On Thursday Ealing Southall MP, Virendra Sharma, gave a speech at the Nehru Centre in London essentially recommending the thoughts of Chandra Bose. Indeed Sharma’s press release is headlined “VIRENDRA SHARMA MP HONOURS THE LEGACY OF NETAJI SUBHAS CHANDRA BOSE” and includes a picture of Bose in a fascist uniform, see right.
Just in case you are unclear about who Sharma is “honouring” here is another picture of Bose:
According to Wikipedia:
His stance did not change with the outbreak of the Second World War, which he saw as an opportunity to take advantage of British weakness. At the outset of the war, he went away from India and travelled to the Soviet Union, Germany and Japan, seeking an alliance with the aim of attacking the British in India. With Japanese assistance, he re-organised and later led the Indian National Army, formed from Indian prisoners-of-war and plantation workers from British Malaya, Singapore, and other parts of Southeast Asia, against British forces. With Japanese monetary, political, diplomatic and military assistance, he formed the Azad Hind Government in exile and regrouped and led the Indian National Army in battle against the allies at Imphal and in Burma.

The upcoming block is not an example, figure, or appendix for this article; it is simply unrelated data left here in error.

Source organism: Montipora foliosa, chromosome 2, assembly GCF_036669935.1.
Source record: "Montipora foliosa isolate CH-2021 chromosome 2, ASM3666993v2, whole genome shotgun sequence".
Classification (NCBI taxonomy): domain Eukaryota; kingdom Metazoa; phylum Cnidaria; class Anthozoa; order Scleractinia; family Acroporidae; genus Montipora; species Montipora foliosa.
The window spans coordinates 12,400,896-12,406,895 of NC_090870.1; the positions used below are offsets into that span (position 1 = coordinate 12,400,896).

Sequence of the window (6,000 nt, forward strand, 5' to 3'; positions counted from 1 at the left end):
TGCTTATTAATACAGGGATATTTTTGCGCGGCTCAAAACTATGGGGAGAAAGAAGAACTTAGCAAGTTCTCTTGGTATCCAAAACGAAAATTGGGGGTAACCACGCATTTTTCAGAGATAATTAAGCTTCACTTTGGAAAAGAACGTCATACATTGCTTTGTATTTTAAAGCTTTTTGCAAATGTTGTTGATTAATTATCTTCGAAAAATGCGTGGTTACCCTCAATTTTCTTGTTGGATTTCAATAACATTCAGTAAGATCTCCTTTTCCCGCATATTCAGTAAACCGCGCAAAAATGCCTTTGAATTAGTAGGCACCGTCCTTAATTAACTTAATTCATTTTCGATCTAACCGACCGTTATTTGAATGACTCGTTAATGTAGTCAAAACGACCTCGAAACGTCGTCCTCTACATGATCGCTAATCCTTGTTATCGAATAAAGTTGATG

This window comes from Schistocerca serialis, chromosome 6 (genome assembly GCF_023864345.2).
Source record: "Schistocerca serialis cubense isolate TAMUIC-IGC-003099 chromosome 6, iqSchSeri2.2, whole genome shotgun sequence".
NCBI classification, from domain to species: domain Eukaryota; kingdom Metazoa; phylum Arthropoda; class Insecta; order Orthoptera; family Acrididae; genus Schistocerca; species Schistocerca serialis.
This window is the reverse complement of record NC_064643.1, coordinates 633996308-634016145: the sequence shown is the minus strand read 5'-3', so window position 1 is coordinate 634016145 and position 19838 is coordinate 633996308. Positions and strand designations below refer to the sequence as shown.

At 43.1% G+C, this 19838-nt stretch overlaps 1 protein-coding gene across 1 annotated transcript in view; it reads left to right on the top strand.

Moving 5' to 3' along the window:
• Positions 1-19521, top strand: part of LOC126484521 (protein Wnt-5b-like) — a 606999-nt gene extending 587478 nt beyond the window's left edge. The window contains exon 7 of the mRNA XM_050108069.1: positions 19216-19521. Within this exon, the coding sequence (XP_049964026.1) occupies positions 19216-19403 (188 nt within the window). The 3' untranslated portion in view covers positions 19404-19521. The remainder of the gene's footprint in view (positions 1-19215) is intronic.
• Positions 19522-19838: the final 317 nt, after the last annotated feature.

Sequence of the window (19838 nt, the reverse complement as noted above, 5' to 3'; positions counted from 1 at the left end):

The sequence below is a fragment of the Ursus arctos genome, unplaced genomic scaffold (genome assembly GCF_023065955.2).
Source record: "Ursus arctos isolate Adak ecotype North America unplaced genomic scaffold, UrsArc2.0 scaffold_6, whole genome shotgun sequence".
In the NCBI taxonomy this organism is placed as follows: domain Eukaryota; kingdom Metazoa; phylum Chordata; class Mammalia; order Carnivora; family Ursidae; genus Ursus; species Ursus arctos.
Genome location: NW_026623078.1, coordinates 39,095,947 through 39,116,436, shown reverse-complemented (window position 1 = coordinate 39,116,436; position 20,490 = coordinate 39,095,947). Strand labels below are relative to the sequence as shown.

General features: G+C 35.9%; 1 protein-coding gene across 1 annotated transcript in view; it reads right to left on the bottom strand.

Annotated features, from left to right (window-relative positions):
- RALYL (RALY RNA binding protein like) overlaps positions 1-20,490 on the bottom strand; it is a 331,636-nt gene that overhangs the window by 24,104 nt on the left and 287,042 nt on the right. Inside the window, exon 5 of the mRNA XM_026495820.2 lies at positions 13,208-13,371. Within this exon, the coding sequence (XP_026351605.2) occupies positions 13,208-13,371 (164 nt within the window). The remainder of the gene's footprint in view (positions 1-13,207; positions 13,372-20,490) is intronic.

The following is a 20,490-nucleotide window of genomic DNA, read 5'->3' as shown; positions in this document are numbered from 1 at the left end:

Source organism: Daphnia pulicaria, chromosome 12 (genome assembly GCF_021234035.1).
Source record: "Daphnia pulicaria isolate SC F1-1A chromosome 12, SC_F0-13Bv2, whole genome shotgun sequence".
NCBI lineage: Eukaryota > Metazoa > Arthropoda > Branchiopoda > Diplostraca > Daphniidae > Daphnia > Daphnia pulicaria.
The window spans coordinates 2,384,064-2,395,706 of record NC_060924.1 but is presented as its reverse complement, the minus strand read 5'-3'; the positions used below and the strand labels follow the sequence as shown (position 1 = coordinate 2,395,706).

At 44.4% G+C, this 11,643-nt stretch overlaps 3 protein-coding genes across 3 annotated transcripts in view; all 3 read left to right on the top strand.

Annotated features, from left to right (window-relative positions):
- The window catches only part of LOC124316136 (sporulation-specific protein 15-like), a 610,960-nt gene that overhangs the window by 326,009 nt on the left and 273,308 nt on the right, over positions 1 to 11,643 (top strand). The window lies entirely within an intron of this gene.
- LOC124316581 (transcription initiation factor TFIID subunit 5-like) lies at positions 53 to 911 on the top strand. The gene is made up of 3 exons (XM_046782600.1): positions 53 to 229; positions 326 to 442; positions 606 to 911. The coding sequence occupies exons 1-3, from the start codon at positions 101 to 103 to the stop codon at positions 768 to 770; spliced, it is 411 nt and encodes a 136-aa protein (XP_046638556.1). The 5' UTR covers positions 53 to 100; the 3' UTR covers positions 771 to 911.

My father fought at the battle of Imphal, in fact he soldiered through the whole Burma campaign, so you can imagine that I am not impressed with Sharma. One of the forgotten footnotes of this brutal campaign was the Indian National Army. 40,000 men joined the INA which fought with the Japanese against the allies in the Second World War. At the same time, as a part of the British Empire’s war effort, the Indian Army became the largest all-volunteer force in history, rising to over 2.5 million men in size.
Sharma gave his speech at the Nehru Centre. This is effectively part of the Indian state. Our MP has attended conferences in India, paid for by the Indian government for parliamentarians of Indian origin, see here. Maybe Sharma needs to work out whether he is an Indian MP or a British MP? It is one thing for an Indian MP to view Bose as an Indian patriot. It is quite another for a British MP to speak in praise of an Axis leader, even if he was essentially a failure at a military level. Yet again Sharma gets it wrong – only this time not slight cock up wrong, not silly old fool wrong, but resigning wrong.